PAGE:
Antofagasta Stories and Tips

Saltpeter, Sweat and Shores

Antofagasta Photo, Chile, South America

Near Antofagasta things get the wettest in Atacama, with an astounding 1mm (roughly 1/25 of an inch) of rain in many of the years recorded. A spitting llama (they spit whatever they are eating at the eyes of any supposed aggressor, more often than not a traveler unaware of this behavior and in need of a Best of IgoUgo picture) could change the region annual rain balance just by an annual single self defense act next to a meteorological station. However in seven occasions during the last century there were sudden mudslides and floods, as it happens in many deserts whenever an unexpected heavy rain occurs.

That means the traveler is unlikely to witness rain or floods; umbrellas are still to make their debut here. Even if being present during the year’s wettest event, the rain would probably end before the camera is ready for the perfect picture. Thus, other points of interest must be found. If arriving from the north – Iquique – then the traveler has already seen a city in the desert; the only novelty Antofagasta can contribute is its size: roughly twice as big as Iquique, it is the largest city in the Atacama Desert. Also, it is the fastest growing city in the country and one of the most expensive; an efficient and short stay is recommended for those of us on a budget. On the geographical side, the only other point of interest is the Tropic of Capricorn which passes on the northern outskirts and is commemorated by a notably uninspiring, rectangular monument.

I was hoping to see something of the dramatic past of the area. Arica and Iquique have clearly lost all Peruvian touch; nothing seems to belong to the old country. Antofagasta proved the same connection to the past with respect to Bolivia. That is, unless you know what to search for.

On March 1868, the "Melbourne Clark Company" was established, after the integration of Chilean and British capital in order to mine saltpeter in the area; the settlement was called then La Chimba. On May 1871, Antofagasta was appointed by the Bolivian Government as an open trade port; shortly after, on January 1872, the Municipality of Antofagasta was founded. Then, on November 1873 the "Compañía de Salitres y Ferrocarril de Antofagasta" signed a contract with the government of Bolivia, in which taxes were removed from mineral exploitation for 15 years. This contract was not ratified by the Congress of Bolivia, as demanded by the constitution and eventually led to the War of the Pacific. Basically, the war can be seen as a taxes conflict between the Chilean and British operators of the mines and railway, and the Bolivian government. A secret defense pact between Bolivia and Peru complicated the subsequent events, which even nowadays are not completely settled. Visitors in Bolivia would see frequent public references to this war, including the "Day of the Sea," on the anniversary of the war. Nowadays, there are very little signs of the war except for de "Torre del Reloj" at Plaza Colon, the central plaza of the town. The clock was donated by the abovementioned "English Colony" – as it is known here – and is a partial replica of London’s Big Ben.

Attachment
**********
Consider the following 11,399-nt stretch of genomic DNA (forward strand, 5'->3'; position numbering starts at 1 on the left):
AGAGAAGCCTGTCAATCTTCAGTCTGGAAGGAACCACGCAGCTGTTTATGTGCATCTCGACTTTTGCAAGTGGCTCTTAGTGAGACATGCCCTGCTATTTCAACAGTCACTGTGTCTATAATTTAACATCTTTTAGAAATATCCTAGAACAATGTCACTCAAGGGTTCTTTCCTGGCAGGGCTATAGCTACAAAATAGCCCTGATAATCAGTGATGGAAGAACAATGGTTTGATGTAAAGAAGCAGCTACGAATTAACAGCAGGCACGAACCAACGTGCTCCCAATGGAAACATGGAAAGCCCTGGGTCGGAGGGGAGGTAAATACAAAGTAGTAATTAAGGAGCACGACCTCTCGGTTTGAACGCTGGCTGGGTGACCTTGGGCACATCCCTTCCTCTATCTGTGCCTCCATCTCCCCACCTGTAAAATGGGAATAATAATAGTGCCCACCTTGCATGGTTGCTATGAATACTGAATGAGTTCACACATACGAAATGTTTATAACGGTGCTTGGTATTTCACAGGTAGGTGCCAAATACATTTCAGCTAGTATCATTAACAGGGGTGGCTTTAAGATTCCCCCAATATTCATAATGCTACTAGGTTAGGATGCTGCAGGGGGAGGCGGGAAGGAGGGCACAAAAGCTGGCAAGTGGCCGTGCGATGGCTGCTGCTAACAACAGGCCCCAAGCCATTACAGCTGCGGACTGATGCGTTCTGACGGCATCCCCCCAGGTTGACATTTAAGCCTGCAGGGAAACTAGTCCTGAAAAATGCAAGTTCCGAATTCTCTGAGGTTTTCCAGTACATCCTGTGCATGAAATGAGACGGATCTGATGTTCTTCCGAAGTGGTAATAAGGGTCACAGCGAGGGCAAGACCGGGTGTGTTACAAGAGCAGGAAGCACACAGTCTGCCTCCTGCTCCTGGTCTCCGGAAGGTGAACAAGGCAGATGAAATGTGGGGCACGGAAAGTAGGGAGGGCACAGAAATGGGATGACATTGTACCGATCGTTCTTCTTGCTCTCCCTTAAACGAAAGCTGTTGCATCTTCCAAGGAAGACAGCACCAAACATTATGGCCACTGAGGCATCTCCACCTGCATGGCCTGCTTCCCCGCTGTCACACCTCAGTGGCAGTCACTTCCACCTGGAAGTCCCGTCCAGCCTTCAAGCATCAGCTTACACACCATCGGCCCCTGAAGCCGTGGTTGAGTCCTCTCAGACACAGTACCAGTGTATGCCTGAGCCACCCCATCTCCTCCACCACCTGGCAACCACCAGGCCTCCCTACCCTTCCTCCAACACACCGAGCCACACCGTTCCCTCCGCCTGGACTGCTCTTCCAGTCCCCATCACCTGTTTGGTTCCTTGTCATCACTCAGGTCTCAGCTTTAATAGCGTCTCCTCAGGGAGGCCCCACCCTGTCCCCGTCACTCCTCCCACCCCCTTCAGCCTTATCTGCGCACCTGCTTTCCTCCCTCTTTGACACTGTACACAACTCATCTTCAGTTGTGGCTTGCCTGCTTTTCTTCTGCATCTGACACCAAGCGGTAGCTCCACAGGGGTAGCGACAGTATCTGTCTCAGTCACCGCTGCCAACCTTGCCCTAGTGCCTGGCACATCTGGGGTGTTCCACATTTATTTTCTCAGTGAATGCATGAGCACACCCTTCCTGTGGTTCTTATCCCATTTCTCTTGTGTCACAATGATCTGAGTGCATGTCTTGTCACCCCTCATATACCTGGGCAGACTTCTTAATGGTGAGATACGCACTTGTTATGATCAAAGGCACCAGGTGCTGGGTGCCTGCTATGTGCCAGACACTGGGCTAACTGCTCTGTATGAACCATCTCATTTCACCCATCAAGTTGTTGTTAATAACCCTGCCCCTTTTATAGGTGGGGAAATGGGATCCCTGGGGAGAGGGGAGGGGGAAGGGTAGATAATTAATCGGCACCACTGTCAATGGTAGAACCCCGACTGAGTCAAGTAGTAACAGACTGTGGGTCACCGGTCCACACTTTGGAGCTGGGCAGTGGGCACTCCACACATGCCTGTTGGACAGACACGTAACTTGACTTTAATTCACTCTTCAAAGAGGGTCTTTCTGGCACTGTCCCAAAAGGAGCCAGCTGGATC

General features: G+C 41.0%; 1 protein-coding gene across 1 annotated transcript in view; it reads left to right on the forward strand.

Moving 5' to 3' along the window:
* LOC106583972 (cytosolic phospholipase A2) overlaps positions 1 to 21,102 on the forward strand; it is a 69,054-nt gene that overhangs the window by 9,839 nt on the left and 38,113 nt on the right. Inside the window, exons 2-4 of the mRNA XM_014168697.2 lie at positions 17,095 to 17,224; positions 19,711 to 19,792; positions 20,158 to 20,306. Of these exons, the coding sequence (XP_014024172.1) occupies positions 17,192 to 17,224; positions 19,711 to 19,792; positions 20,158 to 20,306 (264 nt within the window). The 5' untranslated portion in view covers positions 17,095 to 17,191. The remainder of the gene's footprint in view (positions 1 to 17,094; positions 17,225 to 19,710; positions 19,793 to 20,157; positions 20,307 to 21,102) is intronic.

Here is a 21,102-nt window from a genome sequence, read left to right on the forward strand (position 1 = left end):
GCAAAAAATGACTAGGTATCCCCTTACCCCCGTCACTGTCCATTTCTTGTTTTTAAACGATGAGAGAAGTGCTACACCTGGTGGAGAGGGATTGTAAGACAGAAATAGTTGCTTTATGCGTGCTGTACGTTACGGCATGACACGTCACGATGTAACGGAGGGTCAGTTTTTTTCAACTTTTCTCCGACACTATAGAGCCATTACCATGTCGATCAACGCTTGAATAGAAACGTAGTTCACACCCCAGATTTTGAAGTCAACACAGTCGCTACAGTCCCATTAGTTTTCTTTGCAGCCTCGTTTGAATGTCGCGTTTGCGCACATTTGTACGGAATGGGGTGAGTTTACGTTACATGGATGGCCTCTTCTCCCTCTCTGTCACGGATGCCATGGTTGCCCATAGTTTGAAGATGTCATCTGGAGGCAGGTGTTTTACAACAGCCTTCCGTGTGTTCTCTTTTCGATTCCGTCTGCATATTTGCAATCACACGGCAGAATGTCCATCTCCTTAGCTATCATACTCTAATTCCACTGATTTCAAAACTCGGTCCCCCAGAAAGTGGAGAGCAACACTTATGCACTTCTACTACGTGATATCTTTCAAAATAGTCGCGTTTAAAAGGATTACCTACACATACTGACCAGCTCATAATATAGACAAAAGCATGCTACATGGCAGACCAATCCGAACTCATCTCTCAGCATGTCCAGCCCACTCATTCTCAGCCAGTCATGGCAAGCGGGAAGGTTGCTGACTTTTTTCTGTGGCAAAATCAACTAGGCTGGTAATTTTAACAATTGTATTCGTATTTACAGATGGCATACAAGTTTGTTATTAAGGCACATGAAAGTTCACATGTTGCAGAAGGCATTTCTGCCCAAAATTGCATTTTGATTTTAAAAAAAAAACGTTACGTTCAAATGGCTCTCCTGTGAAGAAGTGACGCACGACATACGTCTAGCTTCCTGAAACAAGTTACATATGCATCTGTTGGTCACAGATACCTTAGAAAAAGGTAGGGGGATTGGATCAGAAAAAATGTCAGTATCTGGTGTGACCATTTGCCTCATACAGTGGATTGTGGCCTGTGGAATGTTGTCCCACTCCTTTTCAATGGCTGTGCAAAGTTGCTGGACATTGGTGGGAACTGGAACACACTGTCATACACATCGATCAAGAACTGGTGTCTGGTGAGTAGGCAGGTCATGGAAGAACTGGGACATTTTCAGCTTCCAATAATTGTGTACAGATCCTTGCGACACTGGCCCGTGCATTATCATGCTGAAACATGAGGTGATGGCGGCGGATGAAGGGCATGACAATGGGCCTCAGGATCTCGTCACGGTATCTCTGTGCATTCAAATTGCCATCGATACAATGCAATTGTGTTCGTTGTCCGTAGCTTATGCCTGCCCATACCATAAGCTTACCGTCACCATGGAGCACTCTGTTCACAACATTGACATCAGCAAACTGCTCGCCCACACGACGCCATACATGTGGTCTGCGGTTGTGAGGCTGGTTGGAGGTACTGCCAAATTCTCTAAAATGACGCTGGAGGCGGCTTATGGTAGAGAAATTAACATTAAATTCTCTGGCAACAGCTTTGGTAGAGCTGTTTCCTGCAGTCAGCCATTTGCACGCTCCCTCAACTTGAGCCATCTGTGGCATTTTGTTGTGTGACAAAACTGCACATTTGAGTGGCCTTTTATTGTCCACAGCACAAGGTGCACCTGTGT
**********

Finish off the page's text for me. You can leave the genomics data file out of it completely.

However, Antofagasta is more than saltpeter. "Ruinas de Huanchaca" is the name of the ruins of an abandoned silver melting plant from the late 19th century. This is the reminder Antofagasta is very close to Potosi; silver from Cerro Rico often made its way to this port. The plant is next to the Campus Antofagasta of the Universidad Católica del Norte, at the junction of Antofagasta and Argentina avenues. If under time pressure, a visit to this building can be skipped altogether.

Pretty soon I was in troubles. The town is very low, without any structures of interest – unless you like ports - and surrounded by the same desert I’ve seen all along the trip. Its main natural attraction is the Monumento Nacional de la Portada (the Archway National Monument), a natural arch formation next to the shore; yet, in the last years it can be seen only from faraway due to geological instability. Instead of dedicating a journal to the city – my original plan – it obviously became a topic for a short and not very interesting entry. Even the name was problematic to comment on; nobody knows its origin, similar words can be found in all of the native languages of the area. Such a lack of consideration for my writing!

Eventually, I stayed for as short as possible, dedicating most of the time to arranging the details for my visit to the upper parts of the Atacama Desert.

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